The directive to use the phone at the New York City dealership came from Google, which wanted the campaign to show dealers that they don't need costly equipment to produce quality YouTube spots.
"We had a basic ring light that we got for $129 off Amazon because it was like, how do we simplify this so much that once we do this kind of project that people don't go, "Well, I can't do that'?" said Scott Rodgers, the agency's co-founder. "Everything we used is accessible to everybody. Most dealerships have some sort of room or somewhere that they take pictures of all of their inventory."
It brought a different perspective for Rodgers, who normally travels with expensive camera equipment.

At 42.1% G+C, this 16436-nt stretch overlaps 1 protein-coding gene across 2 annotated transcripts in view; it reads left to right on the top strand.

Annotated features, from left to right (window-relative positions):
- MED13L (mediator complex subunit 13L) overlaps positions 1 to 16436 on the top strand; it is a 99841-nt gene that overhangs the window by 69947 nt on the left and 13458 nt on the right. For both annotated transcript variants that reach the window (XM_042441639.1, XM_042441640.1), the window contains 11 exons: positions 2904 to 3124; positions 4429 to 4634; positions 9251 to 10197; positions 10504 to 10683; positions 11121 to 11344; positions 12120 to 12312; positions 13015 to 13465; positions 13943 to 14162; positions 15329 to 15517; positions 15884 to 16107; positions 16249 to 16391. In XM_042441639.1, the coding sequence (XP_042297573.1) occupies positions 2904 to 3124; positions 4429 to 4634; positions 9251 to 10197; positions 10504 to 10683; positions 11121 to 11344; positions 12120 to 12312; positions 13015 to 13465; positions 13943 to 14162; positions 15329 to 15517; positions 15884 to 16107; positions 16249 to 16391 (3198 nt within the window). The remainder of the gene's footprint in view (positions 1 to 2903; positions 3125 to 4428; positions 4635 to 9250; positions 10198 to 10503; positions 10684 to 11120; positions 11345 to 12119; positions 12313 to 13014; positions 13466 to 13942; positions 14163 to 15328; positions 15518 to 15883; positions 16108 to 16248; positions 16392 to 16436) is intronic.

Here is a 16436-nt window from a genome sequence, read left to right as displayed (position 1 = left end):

"Shooting on this phone, knowing that what I see is what our end users are going to see versus some of our really nice cameras, where we have external monitors and things are typically bigger and you don't frame up, and you think, 'Well, I can zoom in on this and do a cut and do this,' and it's more cinematic," Rodgers said. "Using an iPhone, and seeing what I saw as I was shooting, this is where I'm like, 'OK, I need to get closer. I don't need to frame the entire car; let me work on the taillights or the headlights or the fog lights. When you walk next to a car, you don't always have the full car in frame. You're looking at a door handle; you're looking at a mirror; you're looking at specific things about the car. So the idea was to shoot this and create it like you're at the car anyway."